- On March 19, 2018
- By Martin MacDonald
A brief history of all the times Nofollow didn’t change
Another day, another flip-flop from Google on the functionality and specification of nofollow… Lets look back at all the times it hasn’t changed in the last decade:
January 2005: Google, Yahoo & MSN Announce NoFollow
As reported in detail by Danny Sullivan (yes, now Google Search Liaison) NoFollow was introduced to combat link spam manipulating results, particularly in comment boxes etc.
Here’s the original definition, as reported:
We later found out that point (1) in that list wasn’t strictly true, Google still used the nofollow links for URL discovery (ie. they did technically ‘follow’ the link, even though they never passed PageRank.
June 2009: Google Announce Changes to NoFollow
Again, reported by Danny (you really couldn’t make this up), Matt Cutts announced contemporaneously at SMX Advanced that PageRank sculpting by way of NoFollow no longer worked:
I’ve tried to check the original thread, but it has since been deleted (or my access has been removed, take your pick), luckily Danny recorded it for posterity on the article linked above.
It’s pretty fair to say though, that the wording here explicitly confirms that a followed link to a page on site that is of low search value, is “wasted”.
Furthermore, Bruce Clay managed to record some Q&A with Matt following his session at SMX, I’ve highlighted the bit about changes:
March 2018: Google Announce NoFollow is the Same as its Always Been:
At SMX West last week, Nathan Johns, Google Search Engineer announced in a session that NoFollow has always remained the same since its inception:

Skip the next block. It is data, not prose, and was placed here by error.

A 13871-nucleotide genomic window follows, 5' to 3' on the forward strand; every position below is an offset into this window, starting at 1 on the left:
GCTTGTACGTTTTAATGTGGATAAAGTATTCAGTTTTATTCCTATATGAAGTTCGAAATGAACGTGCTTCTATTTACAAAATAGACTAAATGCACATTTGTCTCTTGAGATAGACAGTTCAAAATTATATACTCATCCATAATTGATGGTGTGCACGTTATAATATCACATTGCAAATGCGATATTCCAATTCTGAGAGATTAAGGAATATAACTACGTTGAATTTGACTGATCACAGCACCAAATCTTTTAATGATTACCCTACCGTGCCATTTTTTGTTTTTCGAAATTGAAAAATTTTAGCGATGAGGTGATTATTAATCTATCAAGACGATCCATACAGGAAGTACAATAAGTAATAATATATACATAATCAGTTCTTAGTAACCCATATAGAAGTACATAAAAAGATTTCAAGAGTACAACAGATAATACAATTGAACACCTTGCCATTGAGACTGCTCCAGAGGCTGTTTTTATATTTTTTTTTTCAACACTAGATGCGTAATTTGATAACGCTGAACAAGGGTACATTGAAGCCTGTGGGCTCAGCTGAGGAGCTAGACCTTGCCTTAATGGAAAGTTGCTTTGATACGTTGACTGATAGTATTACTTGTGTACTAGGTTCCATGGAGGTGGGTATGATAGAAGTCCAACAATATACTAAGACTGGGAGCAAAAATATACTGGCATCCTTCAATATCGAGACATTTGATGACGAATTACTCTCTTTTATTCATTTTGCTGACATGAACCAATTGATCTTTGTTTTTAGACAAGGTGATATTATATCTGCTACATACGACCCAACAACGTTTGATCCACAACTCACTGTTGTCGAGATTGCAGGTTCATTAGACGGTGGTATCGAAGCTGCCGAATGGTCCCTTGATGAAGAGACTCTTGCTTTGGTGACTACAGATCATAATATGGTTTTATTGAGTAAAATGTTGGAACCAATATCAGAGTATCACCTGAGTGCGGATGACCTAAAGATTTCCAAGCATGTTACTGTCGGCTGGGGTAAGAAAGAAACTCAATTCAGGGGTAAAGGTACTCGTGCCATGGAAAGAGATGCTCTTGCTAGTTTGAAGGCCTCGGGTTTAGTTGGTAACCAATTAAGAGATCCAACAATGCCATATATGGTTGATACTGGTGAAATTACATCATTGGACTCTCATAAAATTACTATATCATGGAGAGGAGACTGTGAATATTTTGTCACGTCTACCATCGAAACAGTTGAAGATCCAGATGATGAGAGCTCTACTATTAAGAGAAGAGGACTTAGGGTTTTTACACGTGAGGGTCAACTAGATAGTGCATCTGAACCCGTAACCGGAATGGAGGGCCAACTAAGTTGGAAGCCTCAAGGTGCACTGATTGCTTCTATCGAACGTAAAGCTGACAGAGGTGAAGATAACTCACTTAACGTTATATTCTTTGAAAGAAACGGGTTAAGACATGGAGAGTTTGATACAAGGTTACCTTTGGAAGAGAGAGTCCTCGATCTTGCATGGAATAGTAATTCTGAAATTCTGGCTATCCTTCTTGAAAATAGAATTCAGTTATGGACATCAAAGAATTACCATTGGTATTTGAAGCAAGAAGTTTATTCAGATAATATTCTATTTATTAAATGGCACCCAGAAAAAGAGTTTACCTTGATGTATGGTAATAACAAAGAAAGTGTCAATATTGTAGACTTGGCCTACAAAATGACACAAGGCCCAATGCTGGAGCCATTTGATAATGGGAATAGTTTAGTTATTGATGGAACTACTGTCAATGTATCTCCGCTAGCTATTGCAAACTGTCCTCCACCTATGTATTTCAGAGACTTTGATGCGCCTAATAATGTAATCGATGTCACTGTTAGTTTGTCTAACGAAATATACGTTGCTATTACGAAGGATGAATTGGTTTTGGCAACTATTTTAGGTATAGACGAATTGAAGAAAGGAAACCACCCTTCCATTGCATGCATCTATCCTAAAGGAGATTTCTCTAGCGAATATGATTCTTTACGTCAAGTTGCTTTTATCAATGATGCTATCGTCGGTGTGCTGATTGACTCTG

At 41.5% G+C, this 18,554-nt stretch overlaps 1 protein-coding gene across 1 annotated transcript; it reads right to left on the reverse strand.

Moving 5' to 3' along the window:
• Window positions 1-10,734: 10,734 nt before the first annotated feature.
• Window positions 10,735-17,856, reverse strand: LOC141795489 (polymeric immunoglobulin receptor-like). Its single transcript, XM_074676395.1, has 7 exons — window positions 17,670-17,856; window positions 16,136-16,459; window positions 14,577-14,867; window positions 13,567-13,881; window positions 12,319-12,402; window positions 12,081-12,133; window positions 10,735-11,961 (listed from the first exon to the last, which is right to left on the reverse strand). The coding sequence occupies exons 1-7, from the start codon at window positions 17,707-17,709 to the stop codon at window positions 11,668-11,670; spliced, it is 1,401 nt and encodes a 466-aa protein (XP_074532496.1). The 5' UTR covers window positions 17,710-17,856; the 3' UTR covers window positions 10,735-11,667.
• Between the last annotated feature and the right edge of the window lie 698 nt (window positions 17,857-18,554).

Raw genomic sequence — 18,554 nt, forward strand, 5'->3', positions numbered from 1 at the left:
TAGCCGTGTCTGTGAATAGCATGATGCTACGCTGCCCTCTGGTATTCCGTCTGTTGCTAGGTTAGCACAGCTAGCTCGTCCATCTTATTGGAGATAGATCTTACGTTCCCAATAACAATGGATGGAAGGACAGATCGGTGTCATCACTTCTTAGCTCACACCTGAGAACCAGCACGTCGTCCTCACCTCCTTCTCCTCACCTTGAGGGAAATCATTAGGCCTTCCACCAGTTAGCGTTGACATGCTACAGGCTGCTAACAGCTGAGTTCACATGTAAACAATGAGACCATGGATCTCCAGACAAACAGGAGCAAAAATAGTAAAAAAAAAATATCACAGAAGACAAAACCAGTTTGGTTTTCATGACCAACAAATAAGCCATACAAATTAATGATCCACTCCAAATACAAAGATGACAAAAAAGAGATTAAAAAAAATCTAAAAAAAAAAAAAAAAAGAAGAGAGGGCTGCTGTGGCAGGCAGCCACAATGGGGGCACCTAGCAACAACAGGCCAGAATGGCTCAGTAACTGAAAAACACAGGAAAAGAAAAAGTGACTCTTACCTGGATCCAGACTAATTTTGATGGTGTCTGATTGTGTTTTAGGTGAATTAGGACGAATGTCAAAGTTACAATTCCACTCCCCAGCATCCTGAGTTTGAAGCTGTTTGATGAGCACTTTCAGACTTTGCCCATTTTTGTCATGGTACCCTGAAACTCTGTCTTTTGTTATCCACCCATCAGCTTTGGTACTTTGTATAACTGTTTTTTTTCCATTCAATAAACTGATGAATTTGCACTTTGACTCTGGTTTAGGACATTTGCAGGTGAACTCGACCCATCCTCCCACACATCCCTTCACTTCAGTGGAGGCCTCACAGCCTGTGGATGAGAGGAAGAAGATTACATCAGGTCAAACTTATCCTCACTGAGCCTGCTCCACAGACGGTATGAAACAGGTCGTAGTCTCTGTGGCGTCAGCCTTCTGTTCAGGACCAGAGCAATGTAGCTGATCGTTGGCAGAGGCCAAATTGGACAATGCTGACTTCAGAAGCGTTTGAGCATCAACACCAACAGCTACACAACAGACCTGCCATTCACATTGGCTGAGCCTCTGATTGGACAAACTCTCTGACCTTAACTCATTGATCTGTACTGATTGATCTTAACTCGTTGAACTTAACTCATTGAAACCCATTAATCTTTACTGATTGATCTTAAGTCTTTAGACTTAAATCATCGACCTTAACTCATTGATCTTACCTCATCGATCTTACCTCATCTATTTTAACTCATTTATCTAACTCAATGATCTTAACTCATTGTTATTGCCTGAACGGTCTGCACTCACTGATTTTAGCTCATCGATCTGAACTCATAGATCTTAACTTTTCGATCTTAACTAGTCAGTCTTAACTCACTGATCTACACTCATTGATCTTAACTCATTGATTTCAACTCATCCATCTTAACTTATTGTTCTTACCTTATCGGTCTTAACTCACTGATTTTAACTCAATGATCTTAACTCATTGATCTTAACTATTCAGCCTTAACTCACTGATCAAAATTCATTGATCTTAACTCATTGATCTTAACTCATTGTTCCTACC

I’d just like to point out, this probably IS A SURPRISE to most people that may have taken Google at face value over the years as to the definition of PageRank.
Some may argue that this is a minor detail, that NoFollow definitions are only to do with spam links, and that if you payed attention to Matt Cutts five years ago, you would have abandoned PageRank Sculpting anyway – but here’s the thing:
“PageRank Sculpting” Never Went Away
Back in 2015 this topic came up (again), and Matt Cutts confirmed that it still didn’t work, and that people investing time and effort into ferrying googlebot and PageRank round their sites were essentially wasting their time.
This has never been true, at least of enterprise sites with bucketloads of accrued link equity (like, the sites Ive worked on throughout my career).
I even wrote a piece about it back then (Yes, PageRank Sculpting Still Works), and that logic still has not changed: in an environment where PageRank is divided between links, removing some of those links ultimately results in increased PageRank being assigned to the remaining links.
What Should SEOs Do About PageRank Sculpting in 2018?
Based on all my experience, (including the last ten years of running SEO on some of the largest sites online, attracting millions of organic visitors per day):
I will continue to strip out inefficient links from site architecture, siloing content together and reducing the total number of navigational links required to access all the pages, and benefitting from being able to direct PageRank as I deem most efficient for both surfacing new content, and passing PageRank into deep URLs.
All I can do, is suggest you do too, and not take Google’s word for granted on these matters. Do your own testing, make your own mind up.
I’d love to hear your comments below! Do you think it’s changed? Should Google get their Messaging Straight?